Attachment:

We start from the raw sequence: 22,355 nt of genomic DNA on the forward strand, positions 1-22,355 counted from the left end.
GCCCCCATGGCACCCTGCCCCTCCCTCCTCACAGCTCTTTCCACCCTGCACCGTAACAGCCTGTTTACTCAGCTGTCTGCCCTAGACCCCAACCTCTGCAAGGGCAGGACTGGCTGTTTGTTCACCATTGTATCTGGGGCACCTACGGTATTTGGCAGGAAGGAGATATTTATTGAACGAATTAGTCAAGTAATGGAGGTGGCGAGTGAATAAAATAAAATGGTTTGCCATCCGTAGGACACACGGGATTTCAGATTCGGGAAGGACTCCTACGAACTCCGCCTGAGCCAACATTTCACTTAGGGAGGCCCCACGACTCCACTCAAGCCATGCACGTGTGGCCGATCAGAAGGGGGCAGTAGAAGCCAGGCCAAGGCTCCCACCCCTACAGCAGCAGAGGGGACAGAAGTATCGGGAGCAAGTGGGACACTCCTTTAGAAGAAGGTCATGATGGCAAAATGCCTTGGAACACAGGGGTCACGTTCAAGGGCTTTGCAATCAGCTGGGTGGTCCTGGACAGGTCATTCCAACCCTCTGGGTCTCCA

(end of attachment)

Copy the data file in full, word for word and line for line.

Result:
We start from the raw sequence: 22,355 nt of genomic DNA on the forward strand, positions 1-22,355 counted from the left end.
GCCCCCATGGCACCCTGCCCCTCCCTCCTCACAGCTCTTTCCACCCTGCACCGTAACAGCCTGTTTACTCAGCTGTCTGCCCTAGACCCCAACCTCTGCAAGGGCAGGACTGGCTGTTTGTTCACCATTGTATCTGGGGCACCTACGGTATTTGGCAGGAAGGAGATATTTATTGAACGAATTAGTCAAGTAATGGAGGTGGCGAGTGAATAAAATAAAATGGTTTGCCATCCGTAGGACACACGGGATTTCAGATTCGGGAAGGACTCCTACGAACTCCGCCTGAGCCAACATTTCACTTAGGGAGGCCCCACGACTCCACTCAAGCCATGCACGTGTGGCCGATCAGAAGGGGGCAGTAGAAGCCAGGCCAAGGCTCCCACCCCTACAGCAGCAGAGGGGACAGAAGTATCGGGAGCAAGTGGGACACTCCTTTAGAAGAAGGTCATGATGGCAAAATGCCTTGGAACACAGGGGTCACGTTCAAGGGCTTTGCAATCAGCTGGGTGGTCCTGGACAGGTCATTCCAACCCTCTGGGTCTCCA